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No. Original Dedications. 1. The Author's Address—Importance of Authors–Plan of the Work. - 2. History of the Author—the Lizard Family 3. Remarks on Collins' Discourse on Free-think. ing. - - - - Steele or Berkeley. 4. On Dedications—the Author to himself. . Pope. 5. Family of the Lizards—the Females. - Steele. 6. The same—Sir Harry Lizard. - 7. Conversation on Marriage—Smith's Letters to Sir Francis Walsingham. - 8. On Passion—Story of Licenciado Esquivel and Aguire. - - - - 9. Character of Mr. Charwell—his Economies— Letter on Free-thinking. - 10. On Dress–Letter of Simon Sleek on that subject. - - - - - 11. On Reproof. - - - - - • , Letter on the Obsequium Catholicon, and Cures by it. - - - - - 12. On Criticism, and the Artifices of Censorious Critics. - - - - - 13. Account of the Younger Sons of the Lizards. 14. Account of two thoughtless young Men— Fashion of driving Carriages. - 15. Love Verses—Easy Writing. 16. On Poetry—Songs—Song Writing. 17. On Illicit Love—Story of a French Knight 18. Thoughts on the Prospect of Death—Psalm by Sir Philip Sidney. - - - 19. On the Influence of Vice—Insensibility to Virtuous Sentinent—Henry IV. of France, his Prayer before Battle. - 20. On Duelling. - - - - 21. Excellency and Superiority of the Scriptures. 22. On a Country Life—Pastoral Poetry. *::8. On the same. - . . . - 24. Jack Lizard's Return from the University— . . On Pedantry—Conversation. - 25. On Lord Verulam's History of Henry VII. Budgell. 26. All Women are Ladies—Letter recommending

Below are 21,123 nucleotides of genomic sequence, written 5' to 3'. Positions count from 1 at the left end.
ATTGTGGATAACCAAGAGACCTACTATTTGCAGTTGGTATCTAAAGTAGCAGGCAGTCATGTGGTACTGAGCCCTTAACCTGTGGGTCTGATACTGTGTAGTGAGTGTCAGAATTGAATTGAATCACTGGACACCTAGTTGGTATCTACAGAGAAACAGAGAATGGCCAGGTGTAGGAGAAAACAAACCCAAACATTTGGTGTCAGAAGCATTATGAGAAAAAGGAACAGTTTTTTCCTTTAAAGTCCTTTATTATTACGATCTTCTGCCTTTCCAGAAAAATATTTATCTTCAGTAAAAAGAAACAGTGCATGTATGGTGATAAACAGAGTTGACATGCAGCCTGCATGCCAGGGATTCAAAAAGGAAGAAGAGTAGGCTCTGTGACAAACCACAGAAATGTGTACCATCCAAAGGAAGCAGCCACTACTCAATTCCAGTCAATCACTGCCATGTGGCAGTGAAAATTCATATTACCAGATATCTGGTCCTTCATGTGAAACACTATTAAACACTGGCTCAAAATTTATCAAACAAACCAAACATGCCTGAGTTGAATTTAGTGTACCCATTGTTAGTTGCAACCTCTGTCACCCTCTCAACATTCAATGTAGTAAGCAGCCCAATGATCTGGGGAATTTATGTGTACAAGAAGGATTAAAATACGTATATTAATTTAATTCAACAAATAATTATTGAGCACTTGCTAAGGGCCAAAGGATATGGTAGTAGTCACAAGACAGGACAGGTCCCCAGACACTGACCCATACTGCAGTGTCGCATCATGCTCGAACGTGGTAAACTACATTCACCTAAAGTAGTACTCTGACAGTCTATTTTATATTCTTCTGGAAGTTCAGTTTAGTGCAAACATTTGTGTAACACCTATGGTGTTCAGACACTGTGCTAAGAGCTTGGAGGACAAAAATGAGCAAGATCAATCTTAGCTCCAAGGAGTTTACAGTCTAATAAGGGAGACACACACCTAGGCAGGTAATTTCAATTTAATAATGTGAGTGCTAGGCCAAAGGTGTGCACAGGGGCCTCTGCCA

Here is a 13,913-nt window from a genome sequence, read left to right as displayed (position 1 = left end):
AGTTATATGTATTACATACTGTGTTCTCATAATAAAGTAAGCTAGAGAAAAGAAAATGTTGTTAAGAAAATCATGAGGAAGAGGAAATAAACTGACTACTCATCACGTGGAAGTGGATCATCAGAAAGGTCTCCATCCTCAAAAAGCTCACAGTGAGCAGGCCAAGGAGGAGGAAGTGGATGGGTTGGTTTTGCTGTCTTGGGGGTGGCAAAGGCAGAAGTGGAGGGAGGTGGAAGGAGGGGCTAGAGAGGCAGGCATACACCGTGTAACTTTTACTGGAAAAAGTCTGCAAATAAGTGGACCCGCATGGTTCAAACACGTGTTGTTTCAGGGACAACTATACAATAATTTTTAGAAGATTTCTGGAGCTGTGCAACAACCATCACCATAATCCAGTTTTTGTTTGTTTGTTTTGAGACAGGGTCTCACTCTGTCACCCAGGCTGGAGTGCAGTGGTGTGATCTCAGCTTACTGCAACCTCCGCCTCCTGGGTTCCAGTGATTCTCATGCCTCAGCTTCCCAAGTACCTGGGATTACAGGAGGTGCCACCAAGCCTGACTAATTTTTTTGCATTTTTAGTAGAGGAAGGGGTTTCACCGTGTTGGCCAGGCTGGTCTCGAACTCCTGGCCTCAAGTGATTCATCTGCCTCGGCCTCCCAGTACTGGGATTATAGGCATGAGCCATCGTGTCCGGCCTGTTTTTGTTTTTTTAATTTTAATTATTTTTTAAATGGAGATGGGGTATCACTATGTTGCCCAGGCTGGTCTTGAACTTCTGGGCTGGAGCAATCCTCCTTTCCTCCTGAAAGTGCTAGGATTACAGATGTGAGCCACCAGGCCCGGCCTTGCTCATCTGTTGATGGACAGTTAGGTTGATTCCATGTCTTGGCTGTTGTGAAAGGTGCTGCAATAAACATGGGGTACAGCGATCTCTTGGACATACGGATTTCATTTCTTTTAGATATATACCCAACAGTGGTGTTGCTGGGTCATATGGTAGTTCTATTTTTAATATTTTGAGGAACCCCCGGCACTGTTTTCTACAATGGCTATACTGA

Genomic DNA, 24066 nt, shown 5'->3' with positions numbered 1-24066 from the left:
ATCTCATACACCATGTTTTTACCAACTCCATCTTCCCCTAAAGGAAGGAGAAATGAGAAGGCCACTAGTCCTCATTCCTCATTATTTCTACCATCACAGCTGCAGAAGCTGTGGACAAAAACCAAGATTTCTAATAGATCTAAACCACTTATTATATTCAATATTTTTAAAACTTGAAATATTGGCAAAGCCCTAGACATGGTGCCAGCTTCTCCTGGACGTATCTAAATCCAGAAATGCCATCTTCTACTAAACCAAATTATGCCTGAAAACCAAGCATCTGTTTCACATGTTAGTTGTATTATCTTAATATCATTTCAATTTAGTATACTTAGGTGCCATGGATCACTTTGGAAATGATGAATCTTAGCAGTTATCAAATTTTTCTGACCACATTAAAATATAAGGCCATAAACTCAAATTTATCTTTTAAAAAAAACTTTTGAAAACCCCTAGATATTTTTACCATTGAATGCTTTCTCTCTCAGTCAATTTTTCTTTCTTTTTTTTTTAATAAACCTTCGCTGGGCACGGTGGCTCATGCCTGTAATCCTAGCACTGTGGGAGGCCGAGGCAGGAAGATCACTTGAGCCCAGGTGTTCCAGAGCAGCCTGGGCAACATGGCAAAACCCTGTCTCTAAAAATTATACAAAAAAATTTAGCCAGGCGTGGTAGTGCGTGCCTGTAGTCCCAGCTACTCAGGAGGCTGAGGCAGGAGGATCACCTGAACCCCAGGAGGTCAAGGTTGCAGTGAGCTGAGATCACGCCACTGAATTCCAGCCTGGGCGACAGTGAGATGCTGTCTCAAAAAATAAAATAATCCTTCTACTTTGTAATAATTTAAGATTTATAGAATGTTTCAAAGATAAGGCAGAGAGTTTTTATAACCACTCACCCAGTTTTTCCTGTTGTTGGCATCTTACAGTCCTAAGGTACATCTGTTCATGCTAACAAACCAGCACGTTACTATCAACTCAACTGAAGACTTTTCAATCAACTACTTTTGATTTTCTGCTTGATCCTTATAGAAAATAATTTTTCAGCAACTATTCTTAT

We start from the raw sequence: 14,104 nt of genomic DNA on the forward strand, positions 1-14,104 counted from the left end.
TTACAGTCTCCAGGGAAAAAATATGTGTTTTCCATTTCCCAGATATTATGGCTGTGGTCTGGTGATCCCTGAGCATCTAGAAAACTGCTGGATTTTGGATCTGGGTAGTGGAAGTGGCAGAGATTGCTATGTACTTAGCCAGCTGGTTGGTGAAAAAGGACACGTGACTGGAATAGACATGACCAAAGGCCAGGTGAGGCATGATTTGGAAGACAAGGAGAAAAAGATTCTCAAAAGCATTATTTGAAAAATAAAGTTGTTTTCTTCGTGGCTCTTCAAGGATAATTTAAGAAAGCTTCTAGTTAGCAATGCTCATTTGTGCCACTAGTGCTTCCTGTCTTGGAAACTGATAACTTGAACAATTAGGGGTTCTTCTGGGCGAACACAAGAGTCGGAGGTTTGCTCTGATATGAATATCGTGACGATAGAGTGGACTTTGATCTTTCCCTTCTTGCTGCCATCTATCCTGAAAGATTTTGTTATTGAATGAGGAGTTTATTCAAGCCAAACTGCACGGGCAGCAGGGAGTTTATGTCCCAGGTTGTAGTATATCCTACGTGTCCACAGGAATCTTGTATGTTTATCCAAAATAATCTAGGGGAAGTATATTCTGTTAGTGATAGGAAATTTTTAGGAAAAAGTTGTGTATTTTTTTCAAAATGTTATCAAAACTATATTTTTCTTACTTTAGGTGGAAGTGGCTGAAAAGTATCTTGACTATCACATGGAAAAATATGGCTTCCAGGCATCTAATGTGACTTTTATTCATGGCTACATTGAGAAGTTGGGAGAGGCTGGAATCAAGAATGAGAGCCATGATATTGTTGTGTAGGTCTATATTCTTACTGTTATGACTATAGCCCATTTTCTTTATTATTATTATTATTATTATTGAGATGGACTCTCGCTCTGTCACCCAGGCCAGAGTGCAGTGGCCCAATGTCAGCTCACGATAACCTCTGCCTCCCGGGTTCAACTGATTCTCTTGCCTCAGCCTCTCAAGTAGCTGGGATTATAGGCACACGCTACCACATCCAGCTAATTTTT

Steele.

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a Wife to Sir Harry Lizard. - - Steele. 27. Grounds to expect a Future State proved. Berkeley. 28. On Pastoral Poetry. - - - - - Steele. 29. Essay on Laughter—several Kinds of Laugh.

ters. - - - - - - - 30. On Pastoral Poetry. - 31. Various Schemes of Happiness. Budgell.

32. The Subject of Pastoral Poetry treated in an

Allegory. - - - - - Steele. 33. On the Merits of the Tragedy of Cato—Prologue and Epilogue. - - -